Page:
OE 2017 – Ibele

I’ve only just realised that I haven’t blogged about OE (Outdoor Education) this year!  I guess in my head I meant to, then forgot I hadn’t actually done it…

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Ibele

Being my last OE made it a bittersweet event.  I adore OE and I wouldn’t miss it for anything, and knowing that it was my last made a little melancholic at times.  I was trying to absorb every experience and not take for granted all the opportunities God was giving me, both with the people I’d come with, and with the local people.

Going into a remote village for 2 weeks with our entire high school is quite the experience! We don’t have electricity, running water, bathrooms, showers, any of the modern conveniences we’re used to, and 88 people is a lot of people to cook and clean for!  Scrubbing clothes by hand, showing in freezing cold rivers, sleeping on hard floors, and storing food is challenging.  Having said all that, we had a much easier OE this year than we’ve been used to!  We had a generator that was turned on for a few hours in the early evening, and 3 shower stalls were built for the girls where we could use a bucket filled with water to wash!

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Ibele

On day one we took a 45 bus trip out of Wamena (which we’d flown to from Sentani) before hiking 2 hours into Ibele.  It was actually a really lovely hike, and we arrived right as it got dark, so we were pretty happy about not having to hike at night!

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Saying good morning on day 2
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Seun with some local women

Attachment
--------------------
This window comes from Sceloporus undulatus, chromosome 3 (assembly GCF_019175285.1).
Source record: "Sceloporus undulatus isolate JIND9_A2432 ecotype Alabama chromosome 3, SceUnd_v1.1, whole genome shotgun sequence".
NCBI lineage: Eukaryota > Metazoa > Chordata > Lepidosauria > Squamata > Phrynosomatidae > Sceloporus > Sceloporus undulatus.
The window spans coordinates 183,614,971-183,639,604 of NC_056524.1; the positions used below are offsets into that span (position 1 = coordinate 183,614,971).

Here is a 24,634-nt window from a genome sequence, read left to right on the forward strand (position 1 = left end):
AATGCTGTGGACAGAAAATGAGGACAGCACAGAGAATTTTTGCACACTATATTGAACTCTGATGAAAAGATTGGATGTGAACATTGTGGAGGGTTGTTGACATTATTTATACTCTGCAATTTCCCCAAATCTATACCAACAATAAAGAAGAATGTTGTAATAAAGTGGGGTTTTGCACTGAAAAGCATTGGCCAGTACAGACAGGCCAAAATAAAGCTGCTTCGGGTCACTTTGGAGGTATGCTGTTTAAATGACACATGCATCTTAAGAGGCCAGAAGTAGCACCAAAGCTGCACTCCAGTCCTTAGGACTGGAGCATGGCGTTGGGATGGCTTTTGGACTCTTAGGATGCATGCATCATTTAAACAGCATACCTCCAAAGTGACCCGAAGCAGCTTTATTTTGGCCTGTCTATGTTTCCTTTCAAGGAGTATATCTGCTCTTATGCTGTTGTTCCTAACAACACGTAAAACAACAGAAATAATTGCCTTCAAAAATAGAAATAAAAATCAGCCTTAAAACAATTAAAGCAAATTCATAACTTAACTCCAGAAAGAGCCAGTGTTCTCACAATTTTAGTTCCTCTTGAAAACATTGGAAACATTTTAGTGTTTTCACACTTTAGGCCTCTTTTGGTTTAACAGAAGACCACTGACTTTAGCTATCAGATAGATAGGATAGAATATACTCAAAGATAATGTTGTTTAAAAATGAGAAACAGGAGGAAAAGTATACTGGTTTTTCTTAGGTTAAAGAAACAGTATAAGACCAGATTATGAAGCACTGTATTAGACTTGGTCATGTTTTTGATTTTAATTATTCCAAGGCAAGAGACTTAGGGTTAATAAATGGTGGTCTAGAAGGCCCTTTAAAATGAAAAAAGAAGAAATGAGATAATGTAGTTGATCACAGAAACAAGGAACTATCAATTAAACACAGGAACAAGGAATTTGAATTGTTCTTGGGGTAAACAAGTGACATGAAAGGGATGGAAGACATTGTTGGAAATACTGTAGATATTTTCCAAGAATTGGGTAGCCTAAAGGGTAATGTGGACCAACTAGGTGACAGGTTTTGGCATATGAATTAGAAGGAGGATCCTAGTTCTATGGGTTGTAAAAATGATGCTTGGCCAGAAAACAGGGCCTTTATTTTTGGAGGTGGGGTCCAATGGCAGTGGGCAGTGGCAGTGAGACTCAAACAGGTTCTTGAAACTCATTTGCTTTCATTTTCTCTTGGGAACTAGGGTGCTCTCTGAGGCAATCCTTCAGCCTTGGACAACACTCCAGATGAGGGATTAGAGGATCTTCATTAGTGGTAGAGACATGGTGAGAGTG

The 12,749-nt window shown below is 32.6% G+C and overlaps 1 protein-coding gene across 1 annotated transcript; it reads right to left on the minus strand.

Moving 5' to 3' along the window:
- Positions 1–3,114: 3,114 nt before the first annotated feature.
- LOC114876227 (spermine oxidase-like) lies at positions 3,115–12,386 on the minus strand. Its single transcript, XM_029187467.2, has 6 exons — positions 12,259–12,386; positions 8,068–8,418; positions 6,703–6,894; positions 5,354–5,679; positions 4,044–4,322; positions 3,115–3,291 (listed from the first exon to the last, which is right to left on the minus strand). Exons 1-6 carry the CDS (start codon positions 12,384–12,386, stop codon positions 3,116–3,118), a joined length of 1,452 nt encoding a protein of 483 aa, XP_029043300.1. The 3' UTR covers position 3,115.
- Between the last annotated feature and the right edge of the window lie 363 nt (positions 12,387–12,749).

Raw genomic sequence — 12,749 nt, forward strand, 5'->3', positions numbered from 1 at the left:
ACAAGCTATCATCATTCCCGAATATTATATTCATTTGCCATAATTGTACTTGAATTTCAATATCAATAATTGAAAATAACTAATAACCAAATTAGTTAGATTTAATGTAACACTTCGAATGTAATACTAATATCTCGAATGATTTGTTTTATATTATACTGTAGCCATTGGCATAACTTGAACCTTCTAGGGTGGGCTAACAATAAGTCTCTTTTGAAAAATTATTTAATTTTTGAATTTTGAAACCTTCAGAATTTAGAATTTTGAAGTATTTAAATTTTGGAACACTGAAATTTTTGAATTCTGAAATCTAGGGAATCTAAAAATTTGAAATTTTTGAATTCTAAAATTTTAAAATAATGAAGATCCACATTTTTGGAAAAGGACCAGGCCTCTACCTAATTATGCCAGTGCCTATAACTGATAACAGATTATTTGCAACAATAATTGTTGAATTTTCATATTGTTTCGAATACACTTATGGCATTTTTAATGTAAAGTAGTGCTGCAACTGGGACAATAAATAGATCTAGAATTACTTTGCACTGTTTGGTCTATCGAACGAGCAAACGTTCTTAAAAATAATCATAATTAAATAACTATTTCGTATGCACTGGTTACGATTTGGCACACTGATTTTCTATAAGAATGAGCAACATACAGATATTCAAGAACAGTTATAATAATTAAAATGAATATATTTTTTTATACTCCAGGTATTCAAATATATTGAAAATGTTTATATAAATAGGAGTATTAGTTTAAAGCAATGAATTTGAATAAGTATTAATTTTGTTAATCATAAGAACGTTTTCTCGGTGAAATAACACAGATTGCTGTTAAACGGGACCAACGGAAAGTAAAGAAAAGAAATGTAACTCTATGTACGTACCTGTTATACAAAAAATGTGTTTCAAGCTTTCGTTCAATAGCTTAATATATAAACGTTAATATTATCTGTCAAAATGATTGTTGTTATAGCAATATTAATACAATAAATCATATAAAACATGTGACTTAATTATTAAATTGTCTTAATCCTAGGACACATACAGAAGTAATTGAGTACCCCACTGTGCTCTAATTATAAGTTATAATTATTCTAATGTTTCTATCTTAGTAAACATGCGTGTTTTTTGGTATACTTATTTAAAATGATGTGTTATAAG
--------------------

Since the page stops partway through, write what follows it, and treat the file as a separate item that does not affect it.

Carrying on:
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Digging dirt to make a road

We had a bunch of projects that the 8 groups rotated through over the 2 weeks.  We built a road, cooked meals, ran medical and dental clinics, painted buildings with oli kotor (dirty oil, which preserves wood and kills anything living in it), planted trees, ran kids’ clubs, as well as some other miscellaneous things.

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Our medical clinic

It’s such a great experience getting to help local people in practical ways.  We get to spend lots of time with them, building relationships, playing volleyball/soccer, talking etc, but it’s also great to be able to actually do something that helps their communities.  88 people can get a lot of stuff done in 2 weeks!

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Groups 3 & 4 before they hiked out to their small village

In the first week groups 1 – 4 hiked out to a small village up to 6 hours away, for 3 days.  Each pair of groups (1&2, 3&4, 5&6, 7&8) goes to a different small village so that we can serve more people in the local area.  It’s a really important part of the OE experience and it tests you mentally, physically, socially, emotionally, spiritually, in every way really.

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Building a road
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Painting a local church a bit up the road from Ibele using some seriously dodgy ladders!
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Hanging out with some of the local kids